Digital accessibility and inclusive design

Digital accessibility and inclusive design are two essential components of the digital journey. Based on my experience with clients, I feel that it is also one of the least understood aspects of the digital roadmap.

Introduction to digital accessibility and inclusion

Digital accessibility is the extent to which a digital product, service or device can be used by as many people as possible, including persons with disabilities. Digital inclusion is also a related concept. It refers to the section of target users who have access to digital products and services - considering disability, accessibility, social factors, and connectivity. For example, to make digital products accessible, we must consider people with partial or full blindness or limited mobility. To make them inclusive, we should also consider those who may not have consistent internet access.

Understanding the pain points

As a user, have you ever come across a poorly designed webform where the "Submit" button is difficult to find? Imagine how difficult this would be for people with impaired vision or color blindness.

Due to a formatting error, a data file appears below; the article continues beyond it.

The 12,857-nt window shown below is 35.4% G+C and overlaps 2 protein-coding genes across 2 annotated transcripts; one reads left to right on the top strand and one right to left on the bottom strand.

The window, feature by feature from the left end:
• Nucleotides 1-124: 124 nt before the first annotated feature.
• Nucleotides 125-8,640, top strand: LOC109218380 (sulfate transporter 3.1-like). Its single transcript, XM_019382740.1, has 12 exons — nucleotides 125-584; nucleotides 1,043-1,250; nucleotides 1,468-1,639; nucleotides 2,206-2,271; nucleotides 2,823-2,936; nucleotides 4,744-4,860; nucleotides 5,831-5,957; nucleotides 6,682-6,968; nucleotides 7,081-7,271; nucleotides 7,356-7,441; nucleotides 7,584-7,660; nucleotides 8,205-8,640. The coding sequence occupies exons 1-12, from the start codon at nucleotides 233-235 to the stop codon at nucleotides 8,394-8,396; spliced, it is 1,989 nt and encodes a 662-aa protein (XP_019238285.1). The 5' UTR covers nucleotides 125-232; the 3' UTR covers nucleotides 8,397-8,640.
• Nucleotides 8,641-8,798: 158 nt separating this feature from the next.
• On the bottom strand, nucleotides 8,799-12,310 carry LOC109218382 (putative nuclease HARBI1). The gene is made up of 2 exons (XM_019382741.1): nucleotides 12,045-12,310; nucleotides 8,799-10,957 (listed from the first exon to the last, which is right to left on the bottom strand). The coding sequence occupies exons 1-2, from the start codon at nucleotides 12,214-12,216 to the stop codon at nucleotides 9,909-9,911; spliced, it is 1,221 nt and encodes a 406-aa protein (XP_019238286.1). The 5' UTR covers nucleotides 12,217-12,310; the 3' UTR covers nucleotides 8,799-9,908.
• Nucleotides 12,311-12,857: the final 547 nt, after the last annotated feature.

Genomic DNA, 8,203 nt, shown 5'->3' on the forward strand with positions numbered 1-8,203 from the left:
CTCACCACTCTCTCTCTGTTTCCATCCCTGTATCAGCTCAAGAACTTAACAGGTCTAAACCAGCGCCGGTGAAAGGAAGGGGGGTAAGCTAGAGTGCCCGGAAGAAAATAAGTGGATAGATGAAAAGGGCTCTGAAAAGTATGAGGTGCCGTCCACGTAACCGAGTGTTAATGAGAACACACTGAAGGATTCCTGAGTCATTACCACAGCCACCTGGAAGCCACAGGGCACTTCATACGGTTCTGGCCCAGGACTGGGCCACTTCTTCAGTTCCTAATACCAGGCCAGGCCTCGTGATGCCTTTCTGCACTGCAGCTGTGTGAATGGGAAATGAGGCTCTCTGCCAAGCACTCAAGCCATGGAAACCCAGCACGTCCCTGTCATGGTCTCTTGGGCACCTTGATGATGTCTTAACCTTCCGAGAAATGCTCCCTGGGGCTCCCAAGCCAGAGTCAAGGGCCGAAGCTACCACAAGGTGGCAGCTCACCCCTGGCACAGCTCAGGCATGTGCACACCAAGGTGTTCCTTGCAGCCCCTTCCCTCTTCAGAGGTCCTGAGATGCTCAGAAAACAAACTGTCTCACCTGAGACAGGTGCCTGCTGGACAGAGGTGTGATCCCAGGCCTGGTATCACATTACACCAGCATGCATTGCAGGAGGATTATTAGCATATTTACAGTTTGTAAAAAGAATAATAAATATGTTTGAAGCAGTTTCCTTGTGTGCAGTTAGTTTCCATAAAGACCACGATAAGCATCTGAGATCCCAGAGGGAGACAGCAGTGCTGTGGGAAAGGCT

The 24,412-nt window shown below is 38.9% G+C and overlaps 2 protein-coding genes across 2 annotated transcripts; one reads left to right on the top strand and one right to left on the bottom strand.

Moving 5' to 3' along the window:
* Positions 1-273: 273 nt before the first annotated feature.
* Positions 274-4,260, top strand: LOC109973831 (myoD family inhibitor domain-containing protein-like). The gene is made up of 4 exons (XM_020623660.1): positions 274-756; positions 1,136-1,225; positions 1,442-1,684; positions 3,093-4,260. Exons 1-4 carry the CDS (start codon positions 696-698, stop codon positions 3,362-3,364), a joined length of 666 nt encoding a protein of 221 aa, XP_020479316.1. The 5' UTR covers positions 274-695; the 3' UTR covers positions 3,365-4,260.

Let's say you are a web developer creating a website in English, but mistakenly typed <html lang="FR"> instead of "EN" in the HTML tag. If a sight-impaired person using a screen reader tried to access the site, it would be interpreted as a French website. It might read the English text aloud in a French accent or even translate it into French, rendering it useless.

These examples illustrate the problems of designing and developing digital solutions without considering accessibility or inclusive design principles. It is also applicable to mobile apps, desktop applications and other digital or physical user interfaces.

Our objective must be to design and develop technically accessible, equally usable, and configurable interfaces that will work with assistive technologies like screen readers, speech recognition, magnifiers, and cognitive accessibility aids.

How can enterprises make this a reality?

Digital inclusion and accessibility should be a priority in any organization’s digital journey. However, in the absence of shopfloor to top-floor alignment, inclusion and accessibility practices can become ad hoc activities. Leaders must incorporate digital inclusion and accessibility priorities into their corporate strategies to provide the required impetus for adoption by all product and service teams. Once an organization has enacted a digital inclusion and accessibility policy, it can adopt specific standards and frameworks.

Who sets the standards and guidelines?

Several international conventions and legislative bodies focus on accessibility and inclusion:

  • The UN Convention on Rights for Persons with Disabilities (UNCRPD) works to make persons with special needs full and equal members of society.
  • The International Association of Accessibility Professionals (IAAP) helps accessibility professionals advance their careers and supports organizations in integrating accessibility into their services, products, and infrastructure.